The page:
Mike Westhoff is never satisfied, no matter how the New York Jets' special teams unit performs.

The longtime coordinator strives for perfection, and it rubs off on his players.

"We were messing around with him the other day and asking him if he's ever happy because we played OK on Sunday," wide receiver Brad Smith said Friday. "One of the guys said, 'Hey, you can smile now,' and he was like, 'No.' He wants to win every single play, and that makes him different. It makes us want to win every play."

It also makes the Jets' special teams unit one of the best in the league year after year.

"Just to hear the players talk about him, how much respect they have for him and the passion that he coaches with, the guy is a master coach," offensive coordinator Brian Schottenheimer said. "He's awesome at what he does."

Coach Rex Ryan said the special teams unit was the biggest difference in New York beating Tennessee 24-17 last Sunday and improving to 3-0.

"I use this analogy with our guys all the time about basketball," Westhoff said. "I say, 'We're not all Michael Jordan, but somebody's got to get him the ball.' That's what we are. We're the guys that get him the ball, but at the same time, I think we have enough guys that we can make the winning shot if we have to."

The Jets rank sixth in the league in starting position behind Leon Washington, with an average start close to their 30-yard line. And, it's about more than just kick returners, kickers and punters. They're also fourth in kickoff defense, with opponents' average start around the 22-yard line.

"Special teams has to do it for both offense and defense," Smith said. "It has to be the unit that performs consistently and tries to make it easier on both sides of the football."

Westhoff, in his ninth season with the Jets and 27th in the NFL, has long been regarded as one of the league's special teams gurus.

"He's cocky, very cocky," said Ahmad Carroll, who tied for the team lead last season with 26 special teams tackles. "He's one of the cockiest coaches I've ever been around, but he knows what he's talking about, so he has every right to be."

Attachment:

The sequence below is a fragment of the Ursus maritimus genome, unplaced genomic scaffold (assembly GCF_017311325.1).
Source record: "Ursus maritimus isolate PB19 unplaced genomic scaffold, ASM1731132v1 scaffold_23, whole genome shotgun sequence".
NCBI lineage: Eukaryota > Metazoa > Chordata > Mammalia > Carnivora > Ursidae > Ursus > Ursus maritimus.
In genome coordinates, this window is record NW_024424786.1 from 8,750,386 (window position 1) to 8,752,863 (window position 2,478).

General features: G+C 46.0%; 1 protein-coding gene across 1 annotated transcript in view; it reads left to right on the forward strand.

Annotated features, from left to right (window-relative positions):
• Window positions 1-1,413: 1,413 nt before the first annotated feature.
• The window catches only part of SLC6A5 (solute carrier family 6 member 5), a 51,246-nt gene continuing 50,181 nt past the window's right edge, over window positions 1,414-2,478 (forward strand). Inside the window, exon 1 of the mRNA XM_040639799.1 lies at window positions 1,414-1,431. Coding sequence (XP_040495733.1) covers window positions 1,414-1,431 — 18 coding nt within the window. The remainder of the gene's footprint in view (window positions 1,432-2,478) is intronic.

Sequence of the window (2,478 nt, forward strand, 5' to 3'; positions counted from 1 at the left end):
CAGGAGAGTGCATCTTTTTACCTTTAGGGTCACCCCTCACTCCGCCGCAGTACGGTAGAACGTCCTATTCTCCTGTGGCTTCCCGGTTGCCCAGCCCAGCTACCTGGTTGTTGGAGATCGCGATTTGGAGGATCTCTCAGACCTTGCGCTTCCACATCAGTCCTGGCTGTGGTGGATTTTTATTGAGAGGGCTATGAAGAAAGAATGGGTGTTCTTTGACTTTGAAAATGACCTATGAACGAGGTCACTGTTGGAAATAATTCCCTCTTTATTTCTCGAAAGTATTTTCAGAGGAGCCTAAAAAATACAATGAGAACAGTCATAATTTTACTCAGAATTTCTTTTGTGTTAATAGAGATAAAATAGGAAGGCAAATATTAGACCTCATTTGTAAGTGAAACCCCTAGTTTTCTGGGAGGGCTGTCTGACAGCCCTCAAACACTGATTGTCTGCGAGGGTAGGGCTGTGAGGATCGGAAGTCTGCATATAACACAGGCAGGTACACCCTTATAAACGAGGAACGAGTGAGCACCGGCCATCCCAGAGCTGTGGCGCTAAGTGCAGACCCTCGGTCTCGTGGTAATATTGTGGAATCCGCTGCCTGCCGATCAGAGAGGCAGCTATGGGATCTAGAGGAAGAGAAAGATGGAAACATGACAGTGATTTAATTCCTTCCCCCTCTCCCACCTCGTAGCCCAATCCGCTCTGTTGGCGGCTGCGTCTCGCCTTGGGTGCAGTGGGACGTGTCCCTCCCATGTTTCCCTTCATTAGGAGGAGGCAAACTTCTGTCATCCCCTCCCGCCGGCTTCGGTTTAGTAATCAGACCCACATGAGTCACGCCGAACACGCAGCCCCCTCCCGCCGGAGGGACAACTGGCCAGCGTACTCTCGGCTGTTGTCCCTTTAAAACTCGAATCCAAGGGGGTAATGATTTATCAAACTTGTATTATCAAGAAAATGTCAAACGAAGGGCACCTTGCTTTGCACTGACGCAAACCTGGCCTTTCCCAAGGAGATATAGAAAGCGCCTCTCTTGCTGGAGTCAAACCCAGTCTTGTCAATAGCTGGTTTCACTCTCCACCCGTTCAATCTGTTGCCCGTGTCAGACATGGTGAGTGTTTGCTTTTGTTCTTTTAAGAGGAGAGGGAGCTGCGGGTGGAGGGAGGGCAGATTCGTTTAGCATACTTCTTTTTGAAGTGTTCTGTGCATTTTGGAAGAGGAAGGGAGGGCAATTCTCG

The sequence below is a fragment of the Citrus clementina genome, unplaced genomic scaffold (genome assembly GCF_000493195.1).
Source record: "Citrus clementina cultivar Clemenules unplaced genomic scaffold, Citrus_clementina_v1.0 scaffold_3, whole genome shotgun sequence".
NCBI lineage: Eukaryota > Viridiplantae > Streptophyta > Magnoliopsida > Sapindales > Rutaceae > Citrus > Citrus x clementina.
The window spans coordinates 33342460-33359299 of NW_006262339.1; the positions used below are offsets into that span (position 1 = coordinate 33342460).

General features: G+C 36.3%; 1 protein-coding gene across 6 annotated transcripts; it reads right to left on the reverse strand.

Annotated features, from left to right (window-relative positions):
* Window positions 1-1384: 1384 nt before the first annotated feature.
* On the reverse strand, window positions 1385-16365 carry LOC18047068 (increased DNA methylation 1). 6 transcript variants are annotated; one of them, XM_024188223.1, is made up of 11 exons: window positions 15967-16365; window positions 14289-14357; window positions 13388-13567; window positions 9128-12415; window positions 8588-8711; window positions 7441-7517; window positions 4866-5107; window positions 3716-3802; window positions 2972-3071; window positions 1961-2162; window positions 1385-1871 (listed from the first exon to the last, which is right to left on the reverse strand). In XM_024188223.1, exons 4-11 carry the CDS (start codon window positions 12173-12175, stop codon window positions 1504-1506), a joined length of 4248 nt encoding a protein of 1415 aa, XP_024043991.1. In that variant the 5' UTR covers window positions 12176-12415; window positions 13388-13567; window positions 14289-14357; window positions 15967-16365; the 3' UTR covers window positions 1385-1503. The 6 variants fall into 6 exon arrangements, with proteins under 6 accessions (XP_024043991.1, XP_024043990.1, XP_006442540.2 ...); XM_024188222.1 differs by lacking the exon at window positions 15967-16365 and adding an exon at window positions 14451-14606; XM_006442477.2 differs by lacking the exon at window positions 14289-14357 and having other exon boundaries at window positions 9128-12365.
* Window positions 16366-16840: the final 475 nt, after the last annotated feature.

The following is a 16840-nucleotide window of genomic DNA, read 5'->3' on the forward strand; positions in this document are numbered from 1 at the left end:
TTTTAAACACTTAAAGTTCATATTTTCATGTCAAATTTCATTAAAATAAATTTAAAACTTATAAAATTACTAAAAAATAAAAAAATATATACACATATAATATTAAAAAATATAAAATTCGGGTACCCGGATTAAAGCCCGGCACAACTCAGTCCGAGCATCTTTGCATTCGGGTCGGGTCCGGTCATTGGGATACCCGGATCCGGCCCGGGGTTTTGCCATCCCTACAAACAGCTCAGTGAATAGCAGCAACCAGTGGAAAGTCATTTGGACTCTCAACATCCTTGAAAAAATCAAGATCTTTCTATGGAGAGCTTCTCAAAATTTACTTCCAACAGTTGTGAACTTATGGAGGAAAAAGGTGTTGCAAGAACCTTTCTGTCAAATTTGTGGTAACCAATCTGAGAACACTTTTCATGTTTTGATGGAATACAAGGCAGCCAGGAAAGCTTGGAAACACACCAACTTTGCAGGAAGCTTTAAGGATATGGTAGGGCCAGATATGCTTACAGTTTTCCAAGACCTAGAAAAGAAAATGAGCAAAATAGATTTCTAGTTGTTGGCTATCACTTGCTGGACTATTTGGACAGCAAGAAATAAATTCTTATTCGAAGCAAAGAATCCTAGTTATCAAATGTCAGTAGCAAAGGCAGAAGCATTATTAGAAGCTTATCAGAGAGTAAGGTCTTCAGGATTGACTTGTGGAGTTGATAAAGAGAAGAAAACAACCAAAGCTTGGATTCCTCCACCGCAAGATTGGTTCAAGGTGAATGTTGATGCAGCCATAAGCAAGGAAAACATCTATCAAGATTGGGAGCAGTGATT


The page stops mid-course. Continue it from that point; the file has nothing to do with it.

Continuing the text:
Known for his fiery personality on the field, Westhoff might be even more intense while studying game film.

"One of his strengths is game planning each week," said special teams ace Larry Izzo, who also played under Westhoff in Miami for a few years. "It's his understanding where we can take advantage of an opponent in any of the phases, whether it's a return or coverage, and how we can best handle them each week."

Last Sunday was a great example as Westhoff told his group that the Titans were vulnerable to turnovers. Sure enough, the Jets caused two with both leading to touchdowns _ including the go-ahead score.

"You hear that a lot that it's sometimes overlooked," Izzo said. "People inside of football understand the importance of the kicking game and how much field position changes and momentum can change with a play that happens in the kicking game."

After quarterback Mark Sanchez's bash-and-roll 14-yard touchdown run on the Jets' opening drive, Tennessee's Ryan Mouton was hit on the ensuing kickoff by Jason Trusnik, who forced and recovered the fumble.

"He fell right outside and I gave him a nice little pop," said Trusnik, the AFC's special teams player of the week.

Five plays later, the Jets scored again to take a quick 14-0 lead.

With the Jets trailing 17-14 in the third quarter, the offense stalled and was forced to punt. Mouton muffed the punt and Izzo jumped on the ball and recovered it. Four plays later, the Jets scored the go-ahead touchdown.

What really made the play wasn't in the stat sheets, though. After Mouton muffed the punt, Smith jumped on top of him like a wrestler and pinned him to the turf _ a play Ryan called "tremendous" _ before Izzo got to the ball.

"Even after I hit him, I was thinking for a second, 'Man, I'm going to get this ball,'" said Smith, a former college quarterback. "The guys were like, 'I didn't know you were a wrestler,' and stuff like, 'I didn't know you were that strong.'"

One of Westhoff's biggest gripes after last Sunday's win was that the Jets narrowly missed an opportunity for Eric Smith to block Reggie Hodges' punt early in the game.

"We had it blocked," Westhoff said. "If we would have blocked the punt, the score would have been 21-0 and the game would have been over, but we missed it.

Yep, Mr. Perfection strikes again.

"All you have to do is pull out the numbers at the end of the year," Ryan said. "The way I am about defense, he is about special teams, there's no doubt, and maybe even more so."